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Vision enables stealth communication: jewel scarab beetle


Jewel scarab beetle / Farhan Bokh.. / LicenseCC-by-nc-nd - Attribution Non-commercial No Derivatives

The vision of jewel scarab beetles allows them to find each other while evading enemies thanks to the detection of circularly polarized light.


"According to researchers from the University of Texas, the jewel scarab species Chrysina gloriosa can distinguish between circularly polarized and unpolarized light. That ability could provide the beetles with a tremendous advantage, the researchers say, because most of the light reflected off these beetles' colorful bodies happens to be circularly polarized.

"'The trait would allow the beetles to easily see each other while simultaneously hiding from predators that cannot see circular polarized light,' said physicist Parrish Brady, who conducted the research with Molly Cummings

"Because ability to see CP light is very rare in nature, it's not likely that any of the beetles' predators can see it. So the ability to both see and reflect CP light probably evolved to allow jewel scarabs to communicate with each other while staying hidden from predators…" (Science Daily 2010)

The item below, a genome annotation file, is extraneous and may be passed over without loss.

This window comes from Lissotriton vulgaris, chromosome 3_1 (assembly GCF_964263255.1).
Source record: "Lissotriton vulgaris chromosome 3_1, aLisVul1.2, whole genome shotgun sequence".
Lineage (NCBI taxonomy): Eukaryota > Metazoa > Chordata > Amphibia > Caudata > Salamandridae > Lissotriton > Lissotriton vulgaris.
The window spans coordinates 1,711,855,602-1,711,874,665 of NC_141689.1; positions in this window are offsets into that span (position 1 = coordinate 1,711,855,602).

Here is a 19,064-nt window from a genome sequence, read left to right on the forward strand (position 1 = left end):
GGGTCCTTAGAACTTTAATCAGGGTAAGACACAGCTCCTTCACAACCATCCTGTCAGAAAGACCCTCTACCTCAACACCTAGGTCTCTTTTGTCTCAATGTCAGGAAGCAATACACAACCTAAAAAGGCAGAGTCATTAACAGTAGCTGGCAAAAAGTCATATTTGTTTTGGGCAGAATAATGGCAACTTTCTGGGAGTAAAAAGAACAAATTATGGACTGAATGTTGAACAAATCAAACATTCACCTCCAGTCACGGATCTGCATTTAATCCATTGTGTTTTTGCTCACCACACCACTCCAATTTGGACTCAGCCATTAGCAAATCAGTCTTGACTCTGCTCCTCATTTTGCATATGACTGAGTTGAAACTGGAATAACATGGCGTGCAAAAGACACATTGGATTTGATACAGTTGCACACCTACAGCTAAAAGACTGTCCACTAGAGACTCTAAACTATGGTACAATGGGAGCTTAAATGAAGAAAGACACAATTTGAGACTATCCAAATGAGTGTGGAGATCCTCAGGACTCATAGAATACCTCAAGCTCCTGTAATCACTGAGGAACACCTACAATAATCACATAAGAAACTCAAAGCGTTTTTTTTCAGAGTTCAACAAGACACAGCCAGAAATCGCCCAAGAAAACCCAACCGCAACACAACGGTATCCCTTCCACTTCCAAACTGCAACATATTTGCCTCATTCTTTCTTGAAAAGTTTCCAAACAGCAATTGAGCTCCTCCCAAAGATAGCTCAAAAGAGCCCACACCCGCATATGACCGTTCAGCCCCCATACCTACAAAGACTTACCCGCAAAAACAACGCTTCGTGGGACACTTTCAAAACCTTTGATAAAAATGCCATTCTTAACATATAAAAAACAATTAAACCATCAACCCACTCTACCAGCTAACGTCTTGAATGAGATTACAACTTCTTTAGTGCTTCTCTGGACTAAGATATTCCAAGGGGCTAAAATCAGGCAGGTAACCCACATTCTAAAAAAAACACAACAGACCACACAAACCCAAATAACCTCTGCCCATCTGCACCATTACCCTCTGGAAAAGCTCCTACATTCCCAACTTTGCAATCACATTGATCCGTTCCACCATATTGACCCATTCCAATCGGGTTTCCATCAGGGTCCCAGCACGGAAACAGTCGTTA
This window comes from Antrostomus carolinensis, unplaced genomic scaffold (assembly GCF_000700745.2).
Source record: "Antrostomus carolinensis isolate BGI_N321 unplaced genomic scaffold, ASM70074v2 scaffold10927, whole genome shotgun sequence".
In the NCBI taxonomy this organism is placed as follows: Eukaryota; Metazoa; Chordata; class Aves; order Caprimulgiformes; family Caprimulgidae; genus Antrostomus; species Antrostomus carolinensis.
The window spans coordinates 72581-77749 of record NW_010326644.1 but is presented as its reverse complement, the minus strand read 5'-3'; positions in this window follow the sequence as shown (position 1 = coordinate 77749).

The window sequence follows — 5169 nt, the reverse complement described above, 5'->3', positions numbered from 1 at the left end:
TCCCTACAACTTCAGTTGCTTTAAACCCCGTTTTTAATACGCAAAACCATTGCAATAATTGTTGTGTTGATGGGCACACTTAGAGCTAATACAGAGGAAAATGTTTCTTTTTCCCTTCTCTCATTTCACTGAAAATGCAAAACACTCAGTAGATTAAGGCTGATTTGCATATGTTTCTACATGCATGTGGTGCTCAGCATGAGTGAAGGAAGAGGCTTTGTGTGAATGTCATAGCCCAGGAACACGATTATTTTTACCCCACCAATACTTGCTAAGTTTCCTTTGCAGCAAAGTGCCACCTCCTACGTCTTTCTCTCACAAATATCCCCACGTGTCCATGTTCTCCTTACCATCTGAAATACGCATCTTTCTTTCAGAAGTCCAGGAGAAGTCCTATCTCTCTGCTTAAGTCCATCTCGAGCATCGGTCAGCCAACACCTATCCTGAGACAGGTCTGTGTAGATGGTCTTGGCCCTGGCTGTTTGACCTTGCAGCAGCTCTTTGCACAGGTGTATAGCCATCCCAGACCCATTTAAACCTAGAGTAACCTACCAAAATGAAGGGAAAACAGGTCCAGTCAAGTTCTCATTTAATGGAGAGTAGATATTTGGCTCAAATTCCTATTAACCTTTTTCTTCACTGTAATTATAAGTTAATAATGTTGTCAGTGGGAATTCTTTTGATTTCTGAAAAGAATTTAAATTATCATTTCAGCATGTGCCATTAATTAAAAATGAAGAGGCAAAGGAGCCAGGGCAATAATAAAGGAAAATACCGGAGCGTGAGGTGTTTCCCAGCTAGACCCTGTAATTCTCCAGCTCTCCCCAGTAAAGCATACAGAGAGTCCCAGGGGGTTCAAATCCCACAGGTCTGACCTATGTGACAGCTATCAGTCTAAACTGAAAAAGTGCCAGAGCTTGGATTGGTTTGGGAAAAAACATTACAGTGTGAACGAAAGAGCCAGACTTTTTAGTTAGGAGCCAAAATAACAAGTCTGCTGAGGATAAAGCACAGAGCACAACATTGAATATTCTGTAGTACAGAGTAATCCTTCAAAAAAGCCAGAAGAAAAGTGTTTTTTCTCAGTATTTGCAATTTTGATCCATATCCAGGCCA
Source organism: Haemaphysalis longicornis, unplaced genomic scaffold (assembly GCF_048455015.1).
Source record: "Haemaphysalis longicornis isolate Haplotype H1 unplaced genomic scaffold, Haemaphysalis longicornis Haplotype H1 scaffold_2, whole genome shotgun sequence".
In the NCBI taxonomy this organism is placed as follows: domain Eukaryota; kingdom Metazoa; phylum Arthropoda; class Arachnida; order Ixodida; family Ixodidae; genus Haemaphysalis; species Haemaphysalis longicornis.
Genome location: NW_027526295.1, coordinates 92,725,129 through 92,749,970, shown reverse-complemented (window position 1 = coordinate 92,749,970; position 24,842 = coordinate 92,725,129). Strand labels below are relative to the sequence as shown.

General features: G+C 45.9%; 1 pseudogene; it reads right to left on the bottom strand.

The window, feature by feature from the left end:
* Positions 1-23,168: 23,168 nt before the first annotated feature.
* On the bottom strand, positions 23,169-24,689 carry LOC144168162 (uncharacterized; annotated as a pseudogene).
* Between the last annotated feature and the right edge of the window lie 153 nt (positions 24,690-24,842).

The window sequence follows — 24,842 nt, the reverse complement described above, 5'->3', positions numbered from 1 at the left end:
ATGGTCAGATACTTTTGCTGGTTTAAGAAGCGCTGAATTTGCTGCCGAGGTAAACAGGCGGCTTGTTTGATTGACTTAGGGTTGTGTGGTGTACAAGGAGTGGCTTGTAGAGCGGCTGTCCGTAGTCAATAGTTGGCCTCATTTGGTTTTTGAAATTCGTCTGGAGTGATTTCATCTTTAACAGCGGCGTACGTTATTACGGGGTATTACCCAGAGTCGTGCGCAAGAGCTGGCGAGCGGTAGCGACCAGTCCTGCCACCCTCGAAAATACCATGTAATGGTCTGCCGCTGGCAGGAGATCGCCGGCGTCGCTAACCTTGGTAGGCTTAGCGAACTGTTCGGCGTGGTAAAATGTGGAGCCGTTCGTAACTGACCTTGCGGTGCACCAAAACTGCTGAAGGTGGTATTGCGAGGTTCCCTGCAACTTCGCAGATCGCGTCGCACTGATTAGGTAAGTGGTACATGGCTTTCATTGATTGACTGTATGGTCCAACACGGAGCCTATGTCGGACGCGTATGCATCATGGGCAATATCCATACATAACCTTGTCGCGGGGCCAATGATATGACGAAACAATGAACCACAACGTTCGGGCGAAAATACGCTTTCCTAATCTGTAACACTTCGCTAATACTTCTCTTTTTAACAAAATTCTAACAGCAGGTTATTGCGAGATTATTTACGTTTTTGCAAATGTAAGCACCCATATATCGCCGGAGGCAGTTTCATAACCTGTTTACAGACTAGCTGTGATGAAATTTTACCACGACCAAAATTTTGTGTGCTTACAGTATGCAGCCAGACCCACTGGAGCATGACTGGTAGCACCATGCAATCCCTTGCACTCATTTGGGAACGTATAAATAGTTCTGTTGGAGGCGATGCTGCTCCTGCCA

About the inspiring organism

Learn more at
Organism/taxonomy data provided by:
Species 2000 & ITIS Catalogue of Life: 2008 Annual Checklist

Bioinspired products and application ideas

Application Ideas: Optical devices using liquid crystals for uses such as in DVDs, CDs. Circular polarizing filters for cameras.

Industrial Sector(s) interested in this strategy:

The Cummings Lab
Dr. Molly E. Cummings
The University of Texas at Austin
2010. Beetles stand out using 'Avatar' tech. Science Daily [Internet],
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Brady P; Cummings M. 2010. Differential response to circularly polarized light by the jewel scarab beetle Chrysina gloriosa. The American Naturalist. 175(5): 614–620.
Learn More at Google Scholar Google Scholar  


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